Eight Tips for Breakfast

Re-printed from the Harvard Health Letter The morning meal “breaks the fast” and replenishes blood sugar (glucose) levels that are normally low after a night’s sleep. But it isn’t...

Re-printed from the Harvard Health Letter

The morning meal “breaks the fast” and replenishes blood sugar (glucose) levels that are normally low after a night’s sleep. But it isn’t just a matter of timing. Whether the day’s inaugural meal is healthful depends on its content, too, according to the June 2011 Harvard Health Letter.

“Skipping breakfast throws off the normal circadian rhythm of fasting and feeding. Breakfast is the worst time to skip a meal,” said Dr. David Ludwig, a nutrition expert at Harvard-affiliated Children’s Hospital Boston, in an interview with the Health Letter.

The breakfast carbohydrates should have fiber and the proteins should be lean. You can healthful fats from foods like nuts or salmon. Here are eight tips from the Harvard Health Letter for putting together a healthful breakfast:

* Read food labels. Look for the information on serving size and calories. And if it’s a grain-based food, you want a whole grain of some kind (wheat, oats, etc.) to be first in the list of ingredients.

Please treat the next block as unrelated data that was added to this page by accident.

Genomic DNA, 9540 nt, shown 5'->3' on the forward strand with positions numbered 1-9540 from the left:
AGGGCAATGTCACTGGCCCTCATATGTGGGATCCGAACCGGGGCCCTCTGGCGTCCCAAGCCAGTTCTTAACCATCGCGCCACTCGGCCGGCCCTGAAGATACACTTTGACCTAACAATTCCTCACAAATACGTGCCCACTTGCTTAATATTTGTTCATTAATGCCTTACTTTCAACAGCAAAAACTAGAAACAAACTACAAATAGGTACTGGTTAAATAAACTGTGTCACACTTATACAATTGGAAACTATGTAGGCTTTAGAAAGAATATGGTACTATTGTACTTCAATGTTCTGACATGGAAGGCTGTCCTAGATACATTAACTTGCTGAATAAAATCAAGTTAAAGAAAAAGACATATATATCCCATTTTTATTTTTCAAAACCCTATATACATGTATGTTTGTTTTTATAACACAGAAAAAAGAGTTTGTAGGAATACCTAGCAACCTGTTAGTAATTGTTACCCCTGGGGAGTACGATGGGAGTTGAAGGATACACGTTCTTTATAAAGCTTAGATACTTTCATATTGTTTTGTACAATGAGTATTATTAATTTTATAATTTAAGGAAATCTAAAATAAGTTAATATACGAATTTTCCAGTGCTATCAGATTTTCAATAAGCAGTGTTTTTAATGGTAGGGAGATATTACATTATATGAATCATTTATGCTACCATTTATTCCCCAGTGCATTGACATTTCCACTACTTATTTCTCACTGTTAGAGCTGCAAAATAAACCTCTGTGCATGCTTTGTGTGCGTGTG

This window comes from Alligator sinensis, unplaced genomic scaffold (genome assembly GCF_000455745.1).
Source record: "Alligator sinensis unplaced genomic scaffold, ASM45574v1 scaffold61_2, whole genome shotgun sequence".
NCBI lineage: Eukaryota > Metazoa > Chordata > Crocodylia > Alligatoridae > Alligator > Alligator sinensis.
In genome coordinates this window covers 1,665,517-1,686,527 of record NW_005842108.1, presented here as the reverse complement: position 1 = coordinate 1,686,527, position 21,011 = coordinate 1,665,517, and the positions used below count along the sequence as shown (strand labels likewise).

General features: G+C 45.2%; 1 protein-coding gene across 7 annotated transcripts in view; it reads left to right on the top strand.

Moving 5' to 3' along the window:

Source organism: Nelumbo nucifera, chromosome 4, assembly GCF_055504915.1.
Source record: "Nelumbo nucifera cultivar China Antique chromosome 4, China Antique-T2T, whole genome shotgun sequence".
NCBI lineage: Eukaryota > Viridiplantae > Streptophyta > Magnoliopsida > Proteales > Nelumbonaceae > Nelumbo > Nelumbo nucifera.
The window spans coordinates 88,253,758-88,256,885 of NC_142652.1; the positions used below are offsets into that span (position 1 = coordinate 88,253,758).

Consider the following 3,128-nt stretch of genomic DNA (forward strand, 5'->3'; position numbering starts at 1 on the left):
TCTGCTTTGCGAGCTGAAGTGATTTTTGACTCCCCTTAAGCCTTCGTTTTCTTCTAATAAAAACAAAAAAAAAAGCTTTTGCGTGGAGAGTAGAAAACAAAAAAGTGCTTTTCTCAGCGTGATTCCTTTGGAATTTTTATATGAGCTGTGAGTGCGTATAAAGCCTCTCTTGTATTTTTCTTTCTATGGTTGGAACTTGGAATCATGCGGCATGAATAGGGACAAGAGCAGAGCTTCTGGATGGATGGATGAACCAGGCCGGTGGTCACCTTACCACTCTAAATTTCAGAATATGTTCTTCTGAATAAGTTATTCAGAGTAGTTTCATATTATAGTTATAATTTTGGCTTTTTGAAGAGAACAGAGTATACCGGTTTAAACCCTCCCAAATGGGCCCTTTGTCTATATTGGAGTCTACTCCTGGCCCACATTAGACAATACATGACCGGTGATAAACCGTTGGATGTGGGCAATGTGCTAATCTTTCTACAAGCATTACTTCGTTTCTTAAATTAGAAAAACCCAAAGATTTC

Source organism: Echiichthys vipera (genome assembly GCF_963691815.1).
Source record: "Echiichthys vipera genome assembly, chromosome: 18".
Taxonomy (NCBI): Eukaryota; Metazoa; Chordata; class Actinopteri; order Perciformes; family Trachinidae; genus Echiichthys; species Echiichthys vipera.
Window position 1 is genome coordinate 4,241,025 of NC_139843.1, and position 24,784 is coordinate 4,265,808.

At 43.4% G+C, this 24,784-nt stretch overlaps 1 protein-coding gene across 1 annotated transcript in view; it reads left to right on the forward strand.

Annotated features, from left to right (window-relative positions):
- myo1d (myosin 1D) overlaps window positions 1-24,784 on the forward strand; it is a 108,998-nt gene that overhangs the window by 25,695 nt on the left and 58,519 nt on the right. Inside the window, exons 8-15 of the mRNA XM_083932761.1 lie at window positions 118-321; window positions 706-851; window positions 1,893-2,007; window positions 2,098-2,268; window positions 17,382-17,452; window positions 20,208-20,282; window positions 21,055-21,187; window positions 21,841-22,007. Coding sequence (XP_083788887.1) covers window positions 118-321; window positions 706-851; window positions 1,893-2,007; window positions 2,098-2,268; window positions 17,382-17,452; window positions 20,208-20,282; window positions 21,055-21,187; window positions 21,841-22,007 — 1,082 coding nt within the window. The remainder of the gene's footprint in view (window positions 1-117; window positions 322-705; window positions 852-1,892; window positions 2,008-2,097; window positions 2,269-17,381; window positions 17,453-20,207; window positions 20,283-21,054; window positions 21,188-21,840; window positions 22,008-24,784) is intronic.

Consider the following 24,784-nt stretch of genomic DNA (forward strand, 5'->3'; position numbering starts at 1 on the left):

* Know your coffee drink. Many of those elaborate coffee drinks are unhealthy high-calorie, high–saturated fat versions of your basic cup of coffee.
* Make processed eats like bacon a very occasional treat. Processed meats like bacon and sausage have been associated with a higher risk of colorectal cancer, heart disease, and type 2 diabetes
* Seek out quality carbs. Get your carbohydrates from whole grains, fruit, and vegetables.
* Eggs in moderation are okay. One a day is okay for most healthy people. The yolk is high in cholesterol, but eggs have proteins and vitamins and don’t appear to increase the risk for developing heart disease.
* Go easy on the fruit juice. Whole fruit is a better choice because it tends to have more fiber.
* Eat in, not out. The breakfast offerings at fast-food chains tend to be high in sodium and low in fiber. And the traditional fare (eggs and bacon, pancakes) can start the day with too many calories and too much saturated fat.
* Blend up a breakfast smoothie. Processed food is usually not healthful but a little home processing is okay. You can combine fruit, juice, yogurt, wheat germ, and other ingredients in a blender and make something delicious and healthful.

Not this too often.

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Award-winning international ad exec, stand-up comedian and professionally trained chef who Ad Age calls, "undoubtedly one of the industry's most colorful characters". Hosts TV and radio, writes in Huffington Post and serves as personal chef to his wife and daughters.

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